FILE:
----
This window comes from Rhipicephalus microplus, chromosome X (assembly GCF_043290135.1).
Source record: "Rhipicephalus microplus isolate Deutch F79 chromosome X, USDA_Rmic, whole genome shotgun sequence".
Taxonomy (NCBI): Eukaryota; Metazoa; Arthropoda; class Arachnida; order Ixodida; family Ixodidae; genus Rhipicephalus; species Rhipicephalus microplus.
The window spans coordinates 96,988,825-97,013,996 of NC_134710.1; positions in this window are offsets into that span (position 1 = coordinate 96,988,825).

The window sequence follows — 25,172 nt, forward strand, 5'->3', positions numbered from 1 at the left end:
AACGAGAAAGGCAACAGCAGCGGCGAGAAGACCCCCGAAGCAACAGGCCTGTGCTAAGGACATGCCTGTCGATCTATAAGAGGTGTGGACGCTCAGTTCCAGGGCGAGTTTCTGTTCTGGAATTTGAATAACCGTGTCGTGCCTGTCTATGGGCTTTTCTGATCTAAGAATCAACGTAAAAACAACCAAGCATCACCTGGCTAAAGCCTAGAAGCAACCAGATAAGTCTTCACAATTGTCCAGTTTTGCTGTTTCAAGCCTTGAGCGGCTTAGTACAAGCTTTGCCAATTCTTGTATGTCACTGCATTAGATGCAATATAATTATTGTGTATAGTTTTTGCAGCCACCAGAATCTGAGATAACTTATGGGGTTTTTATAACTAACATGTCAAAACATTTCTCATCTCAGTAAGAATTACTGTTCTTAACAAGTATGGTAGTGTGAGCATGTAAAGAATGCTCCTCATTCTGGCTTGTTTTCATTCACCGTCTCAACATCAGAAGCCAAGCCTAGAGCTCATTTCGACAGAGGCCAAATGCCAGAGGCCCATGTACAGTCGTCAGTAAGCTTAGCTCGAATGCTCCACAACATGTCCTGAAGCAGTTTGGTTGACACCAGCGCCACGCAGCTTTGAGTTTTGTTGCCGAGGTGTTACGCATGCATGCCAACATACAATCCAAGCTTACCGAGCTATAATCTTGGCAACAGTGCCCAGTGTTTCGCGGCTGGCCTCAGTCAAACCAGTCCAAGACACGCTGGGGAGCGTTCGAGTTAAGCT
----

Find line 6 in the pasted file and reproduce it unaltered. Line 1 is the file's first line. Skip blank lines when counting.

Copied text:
AACGAGAAAGGCAACAGCAGCGGCGAGAAGACCCCCGAAGCAACAGGCCTGTGCTAAGGACATGCCTGTCGATCTATAAGAGGTGTGGACGCTCAGTTCCAGGGCGAGTTTCTGTTCTGGAATTTGAATAACCGTGTCGTGCCTGTCTATGGGCTTTTCTGATCTAAGAATCAACGTAAAAACAACCAAGCATCACCTGGCTAAAGCCTAGAAGCAACCAGATAAGTCTTCACAATTGTCCAGTTTTGCTGTTTCAAGCCTTGAGCGGCTTAGTACAAGCTTTGCCAATTCTTGTATGTCACTGCATTAGATGCAATATAATTATTGTGTATAGTTTTTGCAGCCACCAGAATCTGAGATAACTTATGGGGTTTTTATAACTAACATGTCAAAACATTTCTCATCTCAGTAAGAATTACTGTTCTTAACAAGTATGGTAGTGTGAGCATGTAAAGAATGCTCCTCATTCTGGCTTGTTTTCATTCACCGTCTCAACATCAGAAGCCAAGCCTAGAGCTCATTTCGACAGAGGCCAAATGCCAGAGGCCCATGTACAGTCGTCAGTAAGCTTAGCTCGAATGCTCCACAACATGTCCTGAAGCAGTTTGGTTGACACCAGCGCCACGCAGCTTTGAGTTTTGTTGCCGAGGTGTTACGCATGCATGCCAACATACAATCCAAGCTTACCGAGCTATAATCTTGGCAACAGTGCCCAGTGTTTCGCGGCTGGCCTCAGTCAAACCAGTCCAAGACACGCTGGGGAGCGTTCGAGTTAAGCT